bitches be nonbinary

[IMAGE DESCRIPTION: A Black person with brown skin stares directly into the camera. Behind them a door is open. They have black locs and visible facial hair.]

When it comes to publicly-recognized gender nonconforming Black folks, the three people that come to mind are Roes (formerly known as Angel Haze), Amandla Stenberg, and Tyler Ford. Publications such as them, Wear Your Voice, and Everyday Feminism work to increase the awareness that some of us live outside of the bounds of gender as we think we know it. But even in the ways that I am structurally taxed by my Black queerness, I am advantaged through my perceived maleness. So what I end up questioning is: how much do I assert my gender identity when my gender expression provides me with unearned benefits?

The reality — rather, my reality — is that I have a penis, a prostate, testicles, and an adam’s apple. All of these physical traits are associated not just with the biological sex assumed by my sexual organs, but also my assigned gender. And I even like these body parts. So I look like a man, I like how I look, I definitely receive all of the benefits of manhood, and yet I am not a man. I have never felt comfortable around most men, but it wasn’t until about a year ago that I began to tell people in my life that I am not a man. So again, what the fuck does that mean?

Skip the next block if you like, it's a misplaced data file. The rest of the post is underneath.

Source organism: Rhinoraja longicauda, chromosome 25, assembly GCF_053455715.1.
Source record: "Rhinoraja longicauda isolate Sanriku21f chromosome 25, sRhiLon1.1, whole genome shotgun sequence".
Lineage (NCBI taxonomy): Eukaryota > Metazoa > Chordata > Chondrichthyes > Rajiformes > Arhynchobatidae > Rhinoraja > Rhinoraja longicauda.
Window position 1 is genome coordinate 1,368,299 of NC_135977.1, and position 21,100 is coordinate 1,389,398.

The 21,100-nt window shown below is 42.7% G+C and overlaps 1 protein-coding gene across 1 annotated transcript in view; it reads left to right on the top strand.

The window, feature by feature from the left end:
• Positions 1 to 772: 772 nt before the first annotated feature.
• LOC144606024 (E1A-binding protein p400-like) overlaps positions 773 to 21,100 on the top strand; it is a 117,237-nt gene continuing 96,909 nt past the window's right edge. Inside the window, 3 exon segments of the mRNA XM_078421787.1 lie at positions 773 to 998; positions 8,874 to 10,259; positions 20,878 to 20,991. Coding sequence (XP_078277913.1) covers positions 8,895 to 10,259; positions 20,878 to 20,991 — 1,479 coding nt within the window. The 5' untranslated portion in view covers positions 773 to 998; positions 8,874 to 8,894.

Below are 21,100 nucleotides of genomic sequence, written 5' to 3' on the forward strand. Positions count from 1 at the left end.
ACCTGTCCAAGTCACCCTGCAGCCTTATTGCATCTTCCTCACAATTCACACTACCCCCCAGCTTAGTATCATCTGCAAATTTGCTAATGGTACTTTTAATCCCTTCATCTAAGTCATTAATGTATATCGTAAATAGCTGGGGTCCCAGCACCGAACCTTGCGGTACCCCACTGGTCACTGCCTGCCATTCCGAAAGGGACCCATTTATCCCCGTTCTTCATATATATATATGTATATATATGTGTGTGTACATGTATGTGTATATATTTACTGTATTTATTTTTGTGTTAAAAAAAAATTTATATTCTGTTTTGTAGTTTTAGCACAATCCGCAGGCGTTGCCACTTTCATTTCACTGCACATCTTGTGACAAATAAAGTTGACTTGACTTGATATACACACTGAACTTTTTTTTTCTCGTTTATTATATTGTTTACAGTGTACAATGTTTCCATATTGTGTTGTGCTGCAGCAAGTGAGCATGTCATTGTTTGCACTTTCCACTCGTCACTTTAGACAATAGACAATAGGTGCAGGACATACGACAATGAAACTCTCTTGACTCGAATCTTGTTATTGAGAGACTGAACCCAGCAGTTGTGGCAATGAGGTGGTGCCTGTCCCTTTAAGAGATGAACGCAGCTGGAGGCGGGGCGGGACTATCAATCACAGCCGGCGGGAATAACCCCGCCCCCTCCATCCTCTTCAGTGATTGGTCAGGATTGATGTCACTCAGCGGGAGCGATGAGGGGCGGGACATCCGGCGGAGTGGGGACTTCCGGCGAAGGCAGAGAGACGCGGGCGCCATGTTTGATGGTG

There is no well known and accepted precedent for a Black person with a penis and facial hair to identify as anything but a man. Black folks are always stripped of our agency, and room to interrogate our gender is included within that. So while affirming the identities of people around me, I constantly struggle with how to assert that my non-binary identity is real.

I default to gaslighting myself when I think about how spreading my legs lets people know that the space is mine. I introduce myself with “he/they” pronouns instead of just “they” to recognize how the bass in my voice overpowers many of the women and/or femmes in the room. I choose not to correct people when they call me a man because it honestly just feels easier that way.

In short, I do not want people to have to mourn the premature death of another Black man in their minds, even though I stand alive before them.

I remember how my parents had to mourn their heterosexual son, their imagined son. I watch strangers, colleagues, and friends when I talk to them and I recognize that same mourning. I pay careful attention when their lips shift from brimming upward to a polite and disappointed plateau as I tell them I date men. I observe the pity and judgement in their eyes that tells me “it’s ok, that’s not the worst thing” because at least I’m not [fill in the blank]. But I am that by nature of not being a Black man. I am still young, Black, and doing well, but my queerness in both gender and sexuality betrays their fantasy.

I am learning how to accept that the mourning of the imagined me — the heterosexual me, the male me — is on them, and not on me. It just takes time, and I am not quite there yet.

Anthony James Williams

Written by

writer/editor, organizer, & researcher | Like my writing? Please consider supporting at http://patreon.com/anthoknees | anthokneesplease@gmail.com

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